Thursday, July 15, 2010

Communication between the Genders: Relational vs. Hierarchical Viewpoints

Thought:


"However, each one of you also must love his wife as he loves himself, and the wife must respect her husband."

 Ephesians 5:33

In order to understand how common miscommunications occur between men and women, it is important to appreciate how each gender views the world. It is natural for each of us to believe that our perspective is universal, but one's gender tremendously impacts thinking style.

Researcher/author Deborah Tannen has done interesting work examining sociolinguistic differences between the sexes. In her book, You Just Don't Understand, she explains that the male worldview is hierarchical whereas the female's is relational. These perspectives are radically different from each other.

Men's communication tends to establish and manage their standing with those around them. In other words, they see the world in terms of who has greater prestige or respect than themselves and who does not. In this perspective there are winners and losers, and each man works to win. It is not surprising that most male establishments or businesses have a management style that reflect this worldview.  Many of these organizations have a hierarchical system that is comprised of a president, then, department heads, and finally, co-workers.

The male hierarchical social perspective tends to make men sensitive to feeling blame since protecting their standing with others is very important. They dislike apologizing, as this would be taking a "one-down" position, and their communication style usually is very literal and direct. Men generally don't tend to each other's feelings, but rather talk about numbers, tangible details, and day-to-day activities.

Women, on the other hand, see the world in terms of social connections. They are aware of who they have relationships with and who they don't. Because of this style, women are concerned with maintaining affiliation with others.  They are careful not to hurt another's feelings. Their communication habits reflect this value and, therefore, are often indirect, abstract, and qualitative. Women tend to talk about relationships, such as, who is dating whom, the latest neighborhood gossip, or working through social difficulties. They often monitor each other's reactions to stay in good graces with each other and apologize easily in order to maintain social connections.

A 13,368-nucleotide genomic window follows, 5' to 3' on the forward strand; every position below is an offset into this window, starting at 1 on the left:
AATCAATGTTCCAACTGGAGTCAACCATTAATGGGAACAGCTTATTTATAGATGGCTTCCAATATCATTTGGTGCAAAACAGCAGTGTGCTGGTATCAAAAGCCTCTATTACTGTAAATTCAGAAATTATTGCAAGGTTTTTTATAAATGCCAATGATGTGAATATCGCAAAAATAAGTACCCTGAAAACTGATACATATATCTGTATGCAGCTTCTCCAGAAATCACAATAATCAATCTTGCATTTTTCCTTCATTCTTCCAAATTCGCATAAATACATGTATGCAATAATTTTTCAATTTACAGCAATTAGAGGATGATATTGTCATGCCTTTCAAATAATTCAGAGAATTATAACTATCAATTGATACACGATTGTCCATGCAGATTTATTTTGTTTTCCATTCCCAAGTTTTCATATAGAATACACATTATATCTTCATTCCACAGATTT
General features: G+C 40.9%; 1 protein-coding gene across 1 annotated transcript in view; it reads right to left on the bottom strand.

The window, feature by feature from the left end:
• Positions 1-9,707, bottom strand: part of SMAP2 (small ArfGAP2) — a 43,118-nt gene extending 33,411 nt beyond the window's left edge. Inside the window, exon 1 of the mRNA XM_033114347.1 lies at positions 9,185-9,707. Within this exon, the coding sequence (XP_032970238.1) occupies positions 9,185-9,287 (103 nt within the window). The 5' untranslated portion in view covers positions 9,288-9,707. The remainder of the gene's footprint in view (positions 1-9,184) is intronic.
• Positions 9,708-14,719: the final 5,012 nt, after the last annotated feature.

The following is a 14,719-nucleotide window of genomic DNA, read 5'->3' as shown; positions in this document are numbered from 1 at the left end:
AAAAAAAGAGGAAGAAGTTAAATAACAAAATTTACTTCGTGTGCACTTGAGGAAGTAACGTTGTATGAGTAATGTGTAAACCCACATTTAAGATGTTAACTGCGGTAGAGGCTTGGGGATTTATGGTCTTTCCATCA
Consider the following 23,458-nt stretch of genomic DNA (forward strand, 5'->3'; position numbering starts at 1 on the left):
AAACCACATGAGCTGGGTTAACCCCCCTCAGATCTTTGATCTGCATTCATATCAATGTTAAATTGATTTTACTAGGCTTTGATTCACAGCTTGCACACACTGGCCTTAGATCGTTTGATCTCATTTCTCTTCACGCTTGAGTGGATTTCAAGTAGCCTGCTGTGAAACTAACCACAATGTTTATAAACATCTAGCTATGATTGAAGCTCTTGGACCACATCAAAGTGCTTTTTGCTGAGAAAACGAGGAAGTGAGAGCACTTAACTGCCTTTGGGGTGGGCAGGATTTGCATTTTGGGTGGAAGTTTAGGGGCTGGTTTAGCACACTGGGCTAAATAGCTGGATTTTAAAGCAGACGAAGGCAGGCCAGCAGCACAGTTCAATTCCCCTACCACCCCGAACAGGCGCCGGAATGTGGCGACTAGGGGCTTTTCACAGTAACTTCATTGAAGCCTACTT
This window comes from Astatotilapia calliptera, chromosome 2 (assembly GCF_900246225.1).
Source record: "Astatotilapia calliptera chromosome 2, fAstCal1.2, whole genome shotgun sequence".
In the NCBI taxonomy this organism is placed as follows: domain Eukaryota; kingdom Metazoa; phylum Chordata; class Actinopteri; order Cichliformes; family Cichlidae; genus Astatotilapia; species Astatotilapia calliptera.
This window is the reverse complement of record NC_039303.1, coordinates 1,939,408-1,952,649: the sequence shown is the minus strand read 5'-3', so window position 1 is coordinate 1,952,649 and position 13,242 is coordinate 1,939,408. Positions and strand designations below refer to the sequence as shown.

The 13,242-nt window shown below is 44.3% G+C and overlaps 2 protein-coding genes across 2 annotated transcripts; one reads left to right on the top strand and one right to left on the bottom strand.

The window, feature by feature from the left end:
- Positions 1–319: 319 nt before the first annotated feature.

Due to these stark differences, it is easy to see how communication mishaps occur. Women hint at issues and then wonder why their boyfriends or spouses don't catch on.  They long to have their male loved one understand their gentle indirect reminders and feel hurt when he isn't a mind-reader. Apologies are difficult for men leaving the women in their lives feeling that their emotional pain is devalued. God had it right when he gave instructions for a good marriage (Ephesians 5:33). In Paul's letter, wives are encouraged to respect their husbands (i.e. understand and support the husband's standing), and men are instructed to love their wives (or tend to the relationship). If both parties could become aware of the way that the opposite gender sees and communicates about life, then fewer misunderstandings are likely to occur.

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